Revaccination stimulates the immune response so that protection is maintained for another year. Without these yearly vaccinations, your pet’s immune system may not be able to protect it from disease.
  • How vaccines work

    Vaccines work by training the white blood cells in your dog’s body to recognise and attack the viruses or bacteria contained in the vaccine. This should prevent infection with that particular infection if your dog is in contact with it again.
  • People are not vaccinated every year, so why does my dog need annual boosters?

    People in the UK are not vaccinated every year because the risk of disease is relatively low, and because large numbers of people are vaccinated at the same time, eg at school. Unfortunately, only about 50% of dogs and cats are properly vaccinated, and therefore the risk of disease outbreaks in pets is much higher.
    Re-vaccination stimulates the immune response so that protection is maintained for another year. Without these yearly vaccinations, your pet’s immune system may not be able to protect it from serious, often fatal disease.
    In addition, an annual health check is an important opportunity to have your pet thoroughly examined, and to discuss any concerns and questions with your vet. In this way any emerging problems can be identified early, and often treated more effectively.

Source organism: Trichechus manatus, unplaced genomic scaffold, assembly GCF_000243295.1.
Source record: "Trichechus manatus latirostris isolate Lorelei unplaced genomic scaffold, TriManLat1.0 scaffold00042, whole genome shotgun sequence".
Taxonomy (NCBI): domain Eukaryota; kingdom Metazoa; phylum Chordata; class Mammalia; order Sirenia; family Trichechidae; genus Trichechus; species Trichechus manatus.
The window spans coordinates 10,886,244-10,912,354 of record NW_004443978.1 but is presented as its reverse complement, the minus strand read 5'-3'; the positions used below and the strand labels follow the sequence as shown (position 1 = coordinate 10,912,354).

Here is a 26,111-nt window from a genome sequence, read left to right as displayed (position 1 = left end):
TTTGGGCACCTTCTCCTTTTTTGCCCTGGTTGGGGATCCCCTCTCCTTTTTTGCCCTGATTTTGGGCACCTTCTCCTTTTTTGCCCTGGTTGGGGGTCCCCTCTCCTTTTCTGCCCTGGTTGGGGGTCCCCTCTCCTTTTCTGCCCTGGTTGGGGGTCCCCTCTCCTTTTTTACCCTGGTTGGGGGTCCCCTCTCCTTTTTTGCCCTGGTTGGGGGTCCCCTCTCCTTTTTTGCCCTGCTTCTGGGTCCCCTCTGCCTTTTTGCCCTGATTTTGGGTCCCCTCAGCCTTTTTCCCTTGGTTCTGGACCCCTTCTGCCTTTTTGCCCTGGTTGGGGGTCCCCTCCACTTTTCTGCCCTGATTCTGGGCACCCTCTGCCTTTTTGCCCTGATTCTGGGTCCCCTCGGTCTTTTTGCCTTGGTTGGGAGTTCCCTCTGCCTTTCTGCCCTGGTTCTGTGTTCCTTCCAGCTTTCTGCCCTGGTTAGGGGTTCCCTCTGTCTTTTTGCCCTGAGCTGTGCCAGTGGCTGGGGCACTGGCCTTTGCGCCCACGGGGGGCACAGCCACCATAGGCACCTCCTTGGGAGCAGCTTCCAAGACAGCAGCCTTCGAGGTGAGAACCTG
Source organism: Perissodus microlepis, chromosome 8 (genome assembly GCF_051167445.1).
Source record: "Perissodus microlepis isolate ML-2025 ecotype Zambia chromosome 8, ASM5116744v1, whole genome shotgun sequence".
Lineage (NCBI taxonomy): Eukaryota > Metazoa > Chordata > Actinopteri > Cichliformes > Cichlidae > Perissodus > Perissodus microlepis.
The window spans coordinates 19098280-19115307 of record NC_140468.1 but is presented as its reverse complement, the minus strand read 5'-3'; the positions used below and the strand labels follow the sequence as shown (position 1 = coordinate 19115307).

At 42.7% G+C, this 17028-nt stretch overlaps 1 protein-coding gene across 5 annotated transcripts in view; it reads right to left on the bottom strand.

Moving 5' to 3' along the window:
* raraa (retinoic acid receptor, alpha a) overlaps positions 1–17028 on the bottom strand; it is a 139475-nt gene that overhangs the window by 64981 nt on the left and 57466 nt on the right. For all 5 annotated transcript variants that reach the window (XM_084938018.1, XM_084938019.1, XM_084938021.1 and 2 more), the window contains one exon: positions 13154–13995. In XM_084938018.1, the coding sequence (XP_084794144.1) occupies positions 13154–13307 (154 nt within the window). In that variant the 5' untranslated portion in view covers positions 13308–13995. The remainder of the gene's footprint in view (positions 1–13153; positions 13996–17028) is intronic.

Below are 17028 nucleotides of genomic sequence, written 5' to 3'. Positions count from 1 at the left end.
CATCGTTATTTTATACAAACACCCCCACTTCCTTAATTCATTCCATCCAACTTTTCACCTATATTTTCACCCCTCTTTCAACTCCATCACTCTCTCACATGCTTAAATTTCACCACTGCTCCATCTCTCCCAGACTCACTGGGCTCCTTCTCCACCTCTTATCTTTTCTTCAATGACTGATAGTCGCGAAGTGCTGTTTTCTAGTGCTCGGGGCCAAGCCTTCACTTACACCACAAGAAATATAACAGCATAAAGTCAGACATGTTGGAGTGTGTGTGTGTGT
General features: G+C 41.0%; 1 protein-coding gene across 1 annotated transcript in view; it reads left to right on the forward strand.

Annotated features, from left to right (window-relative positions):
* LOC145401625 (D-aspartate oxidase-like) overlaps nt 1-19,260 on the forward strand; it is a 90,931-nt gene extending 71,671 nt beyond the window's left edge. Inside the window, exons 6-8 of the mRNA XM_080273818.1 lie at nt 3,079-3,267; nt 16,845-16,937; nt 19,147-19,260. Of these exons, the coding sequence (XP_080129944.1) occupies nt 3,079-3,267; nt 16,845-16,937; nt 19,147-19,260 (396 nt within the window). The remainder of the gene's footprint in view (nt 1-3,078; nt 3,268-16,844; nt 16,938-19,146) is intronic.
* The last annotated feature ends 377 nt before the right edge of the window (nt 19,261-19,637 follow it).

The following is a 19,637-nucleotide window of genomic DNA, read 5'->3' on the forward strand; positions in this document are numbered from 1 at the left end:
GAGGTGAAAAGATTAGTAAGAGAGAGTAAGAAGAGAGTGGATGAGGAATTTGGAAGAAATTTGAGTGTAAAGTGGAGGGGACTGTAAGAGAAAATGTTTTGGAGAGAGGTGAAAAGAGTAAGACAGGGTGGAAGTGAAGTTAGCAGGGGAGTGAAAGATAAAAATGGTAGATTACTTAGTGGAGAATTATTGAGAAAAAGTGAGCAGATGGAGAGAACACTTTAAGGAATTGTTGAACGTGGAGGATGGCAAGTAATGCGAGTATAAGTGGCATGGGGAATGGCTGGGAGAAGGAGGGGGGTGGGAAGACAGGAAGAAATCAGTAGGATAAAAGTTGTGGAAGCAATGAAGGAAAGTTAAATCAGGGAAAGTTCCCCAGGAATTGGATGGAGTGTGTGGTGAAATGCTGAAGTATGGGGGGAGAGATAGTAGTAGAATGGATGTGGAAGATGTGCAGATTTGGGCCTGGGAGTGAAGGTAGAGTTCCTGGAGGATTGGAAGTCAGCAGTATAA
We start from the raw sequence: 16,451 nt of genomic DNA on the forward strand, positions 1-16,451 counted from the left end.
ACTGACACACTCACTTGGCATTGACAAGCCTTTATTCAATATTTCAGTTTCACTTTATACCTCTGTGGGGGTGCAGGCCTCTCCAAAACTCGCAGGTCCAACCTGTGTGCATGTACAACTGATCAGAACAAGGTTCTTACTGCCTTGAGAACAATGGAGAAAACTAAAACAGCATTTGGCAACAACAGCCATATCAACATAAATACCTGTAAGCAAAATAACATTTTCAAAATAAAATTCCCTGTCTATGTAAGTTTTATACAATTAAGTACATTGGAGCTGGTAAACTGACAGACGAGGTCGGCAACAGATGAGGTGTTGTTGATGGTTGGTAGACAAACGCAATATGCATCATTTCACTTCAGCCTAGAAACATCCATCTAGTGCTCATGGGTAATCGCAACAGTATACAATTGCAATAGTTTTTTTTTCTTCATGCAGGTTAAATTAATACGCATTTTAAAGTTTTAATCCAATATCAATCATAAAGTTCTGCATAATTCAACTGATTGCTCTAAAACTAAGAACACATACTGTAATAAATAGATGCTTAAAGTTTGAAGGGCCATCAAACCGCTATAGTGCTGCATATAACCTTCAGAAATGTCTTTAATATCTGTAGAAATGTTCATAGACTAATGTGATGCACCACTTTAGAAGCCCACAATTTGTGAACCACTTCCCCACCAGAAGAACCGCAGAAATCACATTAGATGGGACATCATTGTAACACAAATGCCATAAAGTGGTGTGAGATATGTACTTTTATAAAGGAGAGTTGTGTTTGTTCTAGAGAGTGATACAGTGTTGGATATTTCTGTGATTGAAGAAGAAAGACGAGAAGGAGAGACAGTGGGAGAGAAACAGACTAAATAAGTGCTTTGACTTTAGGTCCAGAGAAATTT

• What is in the vaccine?

    There are several major infectious diseases affecting dogs today. All are highly contagious and difficult and expensive to treat.
    Canine Parvovirus
    Parvovirus is perhaps the most common canine infectious disease. Outbreaks still occur regularly across the country. The disease is usually seen as bloody diarrhoea in young animals, with a characteristic offensive odour and severe dehydration. Many will die within hours of the onset of symptoms.
    Canine Distemper
    Distemper virus attacks most parts of the body, including the spleen and bone marrow. As the disease progresses, the virus spreads to the lungs and gut, the eyes, skin and brain. As the incubation period is long - often about three weeks - it is usually too late to vaccinate when an outbreak occurs.
    Infectious Canine Hepatitis
    As the name suggests, Infectious Canine Hepatitis attacks the liver. Some dogs may become infected but show no obvious signs, but in severe cases the death of your pet can occur within 24-36 hours.
    Leptospirosis
    Leptospirosis is caused by bacteria that spread in the urine of infected animals. The disease may be caught from rats or other dogs. The disease can either cause severe liver damage and death in just a few days, or slow destruction of the kidneys over months or years.
    Canine Parainfluenza
    This virus is one of the organisms responsible for the disease known as ‘kennel cough’. Dogs with this disease suffer from a harsh, dry cough that can last for many weeks, causing distress for both the dog and owner.
    Bordatella